For more distributions belonging to this family, please see fang2018symmetric.

2.2 Truncated Elliptical Family of Distributions

Let be a measurable set. We say that a random vector has truncated elliptical distribution with support , location parameter , scale parameter and dgf , if its pdf is given by


where . We use the notation . Notice that the pdf of Y is written as the ratio between the pdf of and , so the pdf of Y exists if the pdf of X does, which occurs if is a positive-definite (see, moran2019new). The variable Y is also said to be an elliptical distribution truncated on , being represented by .

As in the elliptical family of distributions, the dgf determines any distribution within the truncated elliptical class of distributions, for example, if , then Y has TMVT distribution. We will denote the different members of the truncated elliptical family defined in the subsection before as for the TMVN distribution, for the TMVT distribution, for the truncated multivariate power exponential, for the truncated multivariate slash distribution, and for the truncated multivariate Pearson VII distribution.

2.3 Slice Sampling Algorithm

Introduced by neal2003slice

, the slice sampling algorithm is a Markov Chain Monte Carlo (MCMC) method for drawing random samples from a given distribution. The algorithm’s idea is to sample uniformly from the

-dimensional region under the graph of , a non-negative function proportional to the pdf of X. Hence, let be an auxiliary variable such that the joint pdf of X and is uniform over the region , i.e., , with being the indicator function. Therefore, we can obtain samples from the distribution of X by sampling jointly and then ignoring values.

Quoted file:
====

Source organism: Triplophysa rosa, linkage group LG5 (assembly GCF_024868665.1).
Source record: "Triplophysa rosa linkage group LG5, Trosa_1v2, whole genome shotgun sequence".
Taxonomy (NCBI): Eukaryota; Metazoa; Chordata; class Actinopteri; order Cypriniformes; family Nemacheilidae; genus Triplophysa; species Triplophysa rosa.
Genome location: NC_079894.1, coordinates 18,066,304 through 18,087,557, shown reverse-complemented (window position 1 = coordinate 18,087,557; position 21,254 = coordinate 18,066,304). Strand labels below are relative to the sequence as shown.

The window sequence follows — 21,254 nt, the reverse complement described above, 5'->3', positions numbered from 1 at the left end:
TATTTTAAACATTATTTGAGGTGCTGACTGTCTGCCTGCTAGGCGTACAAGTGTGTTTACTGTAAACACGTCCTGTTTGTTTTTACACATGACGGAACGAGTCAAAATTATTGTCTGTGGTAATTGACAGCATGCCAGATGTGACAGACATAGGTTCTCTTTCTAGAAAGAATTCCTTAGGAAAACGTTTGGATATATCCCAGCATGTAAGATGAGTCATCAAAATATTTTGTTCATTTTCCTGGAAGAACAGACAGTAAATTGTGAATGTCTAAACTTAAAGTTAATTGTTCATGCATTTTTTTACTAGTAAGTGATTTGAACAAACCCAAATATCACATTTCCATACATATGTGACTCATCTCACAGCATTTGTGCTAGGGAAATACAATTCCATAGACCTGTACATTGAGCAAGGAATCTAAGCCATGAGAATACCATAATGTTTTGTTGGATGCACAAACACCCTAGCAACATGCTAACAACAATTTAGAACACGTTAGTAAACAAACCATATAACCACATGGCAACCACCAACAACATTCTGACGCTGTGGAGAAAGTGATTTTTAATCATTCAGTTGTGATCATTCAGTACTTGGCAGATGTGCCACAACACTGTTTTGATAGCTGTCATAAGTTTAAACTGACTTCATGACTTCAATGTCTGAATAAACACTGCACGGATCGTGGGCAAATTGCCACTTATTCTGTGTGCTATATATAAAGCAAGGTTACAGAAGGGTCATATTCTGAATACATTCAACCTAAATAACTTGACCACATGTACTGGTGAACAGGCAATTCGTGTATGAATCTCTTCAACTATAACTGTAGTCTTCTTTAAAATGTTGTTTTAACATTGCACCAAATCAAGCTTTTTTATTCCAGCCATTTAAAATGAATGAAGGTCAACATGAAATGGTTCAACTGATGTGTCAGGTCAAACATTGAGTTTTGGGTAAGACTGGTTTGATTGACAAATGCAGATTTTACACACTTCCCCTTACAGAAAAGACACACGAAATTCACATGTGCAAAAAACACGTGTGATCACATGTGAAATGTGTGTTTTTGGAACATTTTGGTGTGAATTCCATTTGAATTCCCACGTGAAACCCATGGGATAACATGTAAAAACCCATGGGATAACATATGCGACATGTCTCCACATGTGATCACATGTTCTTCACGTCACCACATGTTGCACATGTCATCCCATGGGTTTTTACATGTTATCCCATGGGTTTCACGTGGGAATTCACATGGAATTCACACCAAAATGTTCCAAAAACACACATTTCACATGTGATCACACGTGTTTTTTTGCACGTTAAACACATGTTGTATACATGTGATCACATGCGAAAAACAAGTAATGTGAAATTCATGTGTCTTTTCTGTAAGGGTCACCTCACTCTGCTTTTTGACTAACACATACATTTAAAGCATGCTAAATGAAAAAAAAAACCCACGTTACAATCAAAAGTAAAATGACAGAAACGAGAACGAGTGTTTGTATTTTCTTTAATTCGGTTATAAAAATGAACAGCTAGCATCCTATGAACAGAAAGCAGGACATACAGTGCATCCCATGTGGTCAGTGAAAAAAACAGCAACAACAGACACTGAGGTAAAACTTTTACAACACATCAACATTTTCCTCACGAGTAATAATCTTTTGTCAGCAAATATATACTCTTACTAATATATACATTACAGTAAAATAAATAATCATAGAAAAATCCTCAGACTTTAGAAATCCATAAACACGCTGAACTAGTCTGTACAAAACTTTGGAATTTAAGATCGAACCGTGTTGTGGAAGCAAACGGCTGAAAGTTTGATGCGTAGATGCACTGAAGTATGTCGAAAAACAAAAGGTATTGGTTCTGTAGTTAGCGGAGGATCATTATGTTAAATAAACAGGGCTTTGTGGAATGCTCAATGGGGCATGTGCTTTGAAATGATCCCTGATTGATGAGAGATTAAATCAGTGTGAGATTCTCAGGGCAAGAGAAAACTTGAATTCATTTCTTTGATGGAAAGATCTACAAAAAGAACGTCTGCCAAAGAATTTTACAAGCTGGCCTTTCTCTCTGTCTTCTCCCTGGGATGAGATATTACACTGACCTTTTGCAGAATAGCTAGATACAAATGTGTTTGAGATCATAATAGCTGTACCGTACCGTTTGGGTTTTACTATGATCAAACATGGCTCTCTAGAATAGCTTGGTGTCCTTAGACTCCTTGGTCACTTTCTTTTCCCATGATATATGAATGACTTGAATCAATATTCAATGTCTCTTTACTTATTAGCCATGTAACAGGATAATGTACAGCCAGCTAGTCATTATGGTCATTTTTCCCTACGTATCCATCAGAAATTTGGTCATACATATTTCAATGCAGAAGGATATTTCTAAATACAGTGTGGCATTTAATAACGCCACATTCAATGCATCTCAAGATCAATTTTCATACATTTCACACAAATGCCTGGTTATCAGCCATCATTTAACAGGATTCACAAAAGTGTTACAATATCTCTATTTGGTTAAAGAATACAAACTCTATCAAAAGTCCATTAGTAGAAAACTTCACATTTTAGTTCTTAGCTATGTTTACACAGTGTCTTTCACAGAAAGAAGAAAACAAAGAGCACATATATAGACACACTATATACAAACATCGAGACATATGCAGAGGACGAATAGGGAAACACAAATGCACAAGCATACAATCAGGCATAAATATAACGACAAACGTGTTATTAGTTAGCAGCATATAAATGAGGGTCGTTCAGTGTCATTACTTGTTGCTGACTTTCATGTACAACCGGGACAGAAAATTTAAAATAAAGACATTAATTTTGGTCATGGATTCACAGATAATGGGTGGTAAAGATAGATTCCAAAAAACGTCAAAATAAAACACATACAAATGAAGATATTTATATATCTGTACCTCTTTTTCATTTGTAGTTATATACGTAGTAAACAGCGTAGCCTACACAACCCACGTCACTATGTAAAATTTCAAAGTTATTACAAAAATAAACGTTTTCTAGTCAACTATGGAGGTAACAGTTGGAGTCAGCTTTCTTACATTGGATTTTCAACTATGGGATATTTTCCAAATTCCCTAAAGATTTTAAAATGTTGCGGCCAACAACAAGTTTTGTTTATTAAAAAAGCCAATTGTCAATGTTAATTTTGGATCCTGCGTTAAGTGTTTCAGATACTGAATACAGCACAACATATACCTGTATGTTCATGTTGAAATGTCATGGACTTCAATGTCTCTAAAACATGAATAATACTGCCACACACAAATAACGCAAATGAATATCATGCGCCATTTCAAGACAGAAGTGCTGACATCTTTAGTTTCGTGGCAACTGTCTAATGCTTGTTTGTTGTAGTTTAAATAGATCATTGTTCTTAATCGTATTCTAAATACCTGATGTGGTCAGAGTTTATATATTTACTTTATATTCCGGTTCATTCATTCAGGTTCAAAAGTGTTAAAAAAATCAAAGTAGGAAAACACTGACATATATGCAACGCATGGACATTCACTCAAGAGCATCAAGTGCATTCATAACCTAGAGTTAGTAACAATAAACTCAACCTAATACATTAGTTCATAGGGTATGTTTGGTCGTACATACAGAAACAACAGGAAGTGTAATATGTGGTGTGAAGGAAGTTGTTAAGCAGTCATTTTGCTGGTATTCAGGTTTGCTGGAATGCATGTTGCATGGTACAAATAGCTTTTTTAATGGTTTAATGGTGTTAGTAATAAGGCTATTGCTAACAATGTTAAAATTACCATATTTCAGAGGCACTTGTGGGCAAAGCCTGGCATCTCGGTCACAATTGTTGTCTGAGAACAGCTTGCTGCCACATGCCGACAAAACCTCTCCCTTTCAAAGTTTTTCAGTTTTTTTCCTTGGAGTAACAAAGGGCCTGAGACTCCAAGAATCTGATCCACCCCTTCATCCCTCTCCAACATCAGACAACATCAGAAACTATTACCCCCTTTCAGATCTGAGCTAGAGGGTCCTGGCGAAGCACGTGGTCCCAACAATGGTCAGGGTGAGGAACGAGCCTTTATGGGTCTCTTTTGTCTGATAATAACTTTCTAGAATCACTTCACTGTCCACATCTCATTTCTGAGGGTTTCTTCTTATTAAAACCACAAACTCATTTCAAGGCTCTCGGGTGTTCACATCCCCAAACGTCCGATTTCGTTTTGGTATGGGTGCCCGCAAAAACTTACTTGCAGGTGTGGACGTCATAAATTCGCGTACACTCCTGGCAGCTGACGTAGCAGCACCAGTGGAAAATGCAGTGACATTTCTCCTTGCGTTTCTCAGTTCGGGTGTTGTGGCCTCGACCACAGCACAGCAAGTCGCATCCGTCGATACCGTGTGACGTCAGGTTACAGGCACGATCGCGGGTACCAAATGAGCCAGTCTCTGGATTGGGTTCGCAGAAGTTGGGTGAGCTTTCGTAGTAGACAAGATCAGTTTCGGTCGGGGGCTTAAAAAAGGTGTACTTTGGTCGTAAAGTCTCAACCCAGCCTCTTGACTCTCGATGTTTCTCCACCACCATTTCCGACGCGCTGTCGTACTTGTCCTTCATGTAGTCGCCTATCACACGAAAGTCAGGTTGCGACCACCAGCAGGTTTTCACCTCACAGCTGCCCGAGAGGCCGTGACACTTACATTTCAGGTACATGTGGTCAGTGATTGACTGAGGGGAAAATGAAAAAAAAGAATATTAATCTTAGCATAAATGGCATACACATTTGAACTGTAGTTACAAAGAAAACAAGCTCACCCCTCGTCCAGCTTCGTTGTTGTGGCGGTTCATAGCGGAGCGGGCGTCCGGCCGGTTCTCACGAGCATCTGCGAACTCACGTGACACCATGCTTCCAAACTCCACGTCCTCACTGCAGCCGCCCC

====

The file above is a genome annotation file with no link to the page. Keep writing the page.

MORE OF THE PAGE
Figure 1: Slice sampling algorithm for univariate random variables.

Note that generating independent random points uniformly distributed on may not be easy. To overcome this problem, neal2003slice defined a Markov Chain that converges to an uniform distribution, in the same manner than the Gibbs sampling or Metropolis-Hastings algorithms. Then, considering Gibbs sampler steps, the slice sampling algorithm at iteration works as follows: given the current value of sample from , then draw from the conditional distribution of X given , which is uniform over the region , i.e., , for all , where is the desired sample size.

Figure 1 shows the steps of the slice sampling algorithm for being a univariate random variable. Given an initial value , we draw uniformly over the interval and then we sample from the conditional distribution of , i.e., uniformly over the interval . These two steps are repeated times.

3 Sampling from the Truncated Elliptical Family of Distributions

Next, we describe the proposed slice sampling algorithm with Gibbs sampler steps to generate samples from a multivariate elliptical distribution with strictly decreasing dgf. Without loss of generality, we first consider a -variate truncated elliptical distribution with zero location parameter, positive-definite scale matrix , dgf , and truncation region , , in other words, we will consider . Here is a correlation matrix, such that the scale matrix can be written as , where . The pdf of X is given by


Now, in order to sample uniformly from the -dimensional region under the plot of , we introduce an auxiliary variable , such that the joint pdf of X and is


It is enough to calculate the conditional distributions of and in order to established our slice sampling algorithm with Gibbs steps to generate independent random observations from the pdf in (4). These are given by:

Note that sampling from the distribution of is straightforward, but sampling from is not trivial. Thus, we use the idea of ho2012some, that consists in sampling each element of X given the remaining elements, i.e., sampling given and , for all . Hence, the following steps are performed to draw a random number from the distribution of .

  1. [leftmargin=0.6cm]

  2. Let . Since is a strictly decreasing function, it follows that is equivalent to .

  3. Write , where is the th element of the inverse of R, and .

  4. Combining items 1 and 2, we obtain that , where